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Sign languages are the main way for people from deaf community to communicate with other people. In this paper, we have compared several real-time sign language dactyl recognition systems using deep convolutional neural networks. Our system is able to recognize words from natural language gestured using signs for each letter. We evaluate our approach on American (ASL) and Russian (RSL) sign languages. For ASL, we trained on dataset prepared by Massey University, Institute of Information and Mathematical Sciences, for RSL we collect our own dataset, which we aim to enlarge together with RSL community in Russia. The results showed 100% accuracy for ASL Massey dataset, while RSL recognition quality is behind sufficient quality due to much more complex nature of real-world RSL dataset.
It has recently been shown that first-order- and datalog-rewritability of ontology-mediated queries (OMQs) with expressive ontologies can be checked in NExpTime using a reduction to CSPs. In this paper, we present a case study for OMQs with Boolean conjunctive queries and a fixed ontology consisting of a single covering axiom 𝐴 -> 𝐹 v 𝑇, A -> F v T, possibly supplemented with a disjointness axiom for T and F. The ultimate aim is to classify such OMQs according to their data complexity: AC0, L, NL, P or coNP. We report on our experience with trying to distinguish between OMQs in P and coNP using the reduction to CSPs and the Polyanna software for finding polymorphisms.
A graph database is a digraph whose arcs are labelled with symbols from a fixed alphabet. A regular graph pattern (RGP) is a digraph whose edges are labelled with regular expressions over the alphabet. RGPs model navigational queries for graph databases, more precisely, conjunctive regular path queries. A match of a navigational RGP query in the database is witnessed by a special navigational homomorphism of the RGP to the database. We study the complexity of deciding the existence of a homomorphism between two RGPs. Such homomorphisms model a strong type of containment between two navigational RGP queries. We show that this problem can be solved by an EXPTIME algorithm (while general query containment in this context is EXPSPACE-complete). We also study the problem for restricted RGPs over a unary alphabet, that arise from some applications like XPath, and prove that certain interesting cases are polynomial-time solvable.
An increasing number of algorithms in deep reinforcement learning area creates new challenges for environments, particularly, for their comprehensive analysis and searching application areas. The key purpose of this article is to provide an extensible environment for researches. We consider a Match-3 game, which has simple gameplay, but challenging game design for engaging players. The article provides metrics for evaluation of agents and corresponding baselines in different scenarios.
In this work, we study the effect of combining existent improvements for Deep Q-Networks (DQN) in Markov Decision Processes (MDP) and Partially Observable MDP (POMDP) settings. Combinations of several heuristics, such as Distributional Learning and Dueling architectures improvements, for MDP are well-studied. We propose a new combination method of simple DQN extensions and develop a new model-free reinforcement learning agent, which works with POMDP and uses well-studied improvements from fully observable MDP. To test our agent we choose the VizDoom environment, which is old first person shooter, and the Health Gathering scenario. We prove that improvements used in MDP setting may be used in POMDP setting as well and our combined agents can converge to better policies. We develop an agent with combination of several improvements showing superior game performance in practice. We compare our agent with Recurrent DQN using Prioritized Experience Replay and Snaphot Ensembling agent and get approximately triple increase in per episode reward.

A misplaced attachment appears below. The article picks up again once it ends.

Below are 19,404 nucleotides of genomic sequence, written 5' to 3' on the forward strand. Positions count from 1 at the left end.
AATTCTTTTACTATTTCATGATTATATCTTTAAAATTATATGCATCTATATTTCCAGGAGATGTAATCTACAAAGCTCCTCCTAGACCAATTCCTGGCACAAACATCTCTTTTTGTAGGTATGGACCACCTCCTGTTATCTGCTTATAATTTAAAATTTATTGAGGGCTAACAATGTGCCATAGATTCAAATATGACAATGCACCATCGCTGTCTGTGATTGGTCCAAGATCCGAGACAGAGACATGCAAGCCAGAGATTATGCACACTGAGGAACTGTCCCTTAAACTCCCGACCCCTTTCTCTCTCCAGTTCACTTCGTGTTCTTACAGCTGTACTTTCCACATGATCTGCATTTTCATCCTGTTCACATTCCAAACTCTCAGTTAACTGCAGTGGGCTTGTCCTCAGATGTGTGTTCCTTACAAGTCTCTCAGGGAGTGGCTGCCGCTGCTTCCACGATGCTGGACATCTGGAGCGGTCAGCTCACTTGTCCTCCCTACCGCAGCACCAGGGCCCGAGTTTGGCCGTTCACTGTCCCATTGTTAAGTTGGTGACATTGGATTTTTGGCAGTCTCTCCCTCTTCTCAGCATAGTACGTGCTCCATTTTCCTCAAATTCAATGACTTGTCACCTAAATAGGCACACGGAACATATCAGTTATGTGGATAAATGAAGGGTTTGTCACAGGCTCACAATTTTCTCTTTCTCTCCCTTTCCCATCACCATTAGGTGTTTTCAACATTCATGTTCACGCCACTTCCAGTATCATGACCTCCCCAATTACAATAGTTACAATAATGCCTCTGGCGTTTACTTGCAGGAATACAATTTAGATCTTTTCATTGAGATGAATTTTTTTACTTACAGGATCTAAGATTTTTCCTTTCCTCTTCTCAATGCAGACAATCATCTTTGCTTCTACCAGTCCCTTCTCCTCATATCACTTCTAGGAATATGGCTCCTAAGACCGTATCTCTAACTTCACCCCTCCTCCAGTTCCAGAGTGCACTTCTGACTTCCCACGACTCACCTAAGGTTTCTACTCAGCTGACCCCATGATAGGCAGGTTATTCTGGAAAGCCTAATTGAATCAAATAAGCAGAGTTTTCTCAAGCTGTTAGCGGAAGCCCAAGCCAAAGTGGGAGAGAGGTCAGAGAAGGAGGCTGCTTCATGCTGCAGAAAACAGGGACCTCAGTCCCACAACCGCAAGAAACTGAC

We present a study on co-authorship network representation based on network embedding together with additional information on topic modeling of research papers and new edge embedding operator. We use the link prediction (LP) model for constructing a recommender system for searching collaborators with similar research interests. Extracting topics for each paper, we construct keywords co-occurrence network and use its embedding for further generalizing author attributes. Standard graph feature engineering and network embedding methods were combined for constructing co-author recommender system formulated as LP problem and prediction of future graph structure. We evaluate our survey on the dataset containing temporal information on National Research University Higher School of Economics over 25 years of research articles indexed in Russian Science Citation Index and Scopus. Our model of network representation shows better performance for stated binary classification tasks on several co-authorship networks.
Depth map super-resolution is a challenging computer vision problem. In this paper, we present two deep convolutional neural networks solving the problem of single depth map super-resolution. Both networks learn residual decomposition and trained with specific perceptual loss improving sharpness and perceptive quality of the upsampled depth map. Several experiments on various depth super-resolution benchmark datasets show state-of-art performance in terms of RMSE, SSIM, and PSNR metrics while allowing us to process depth super-resolution in real time with over 25-30 frames per second rate.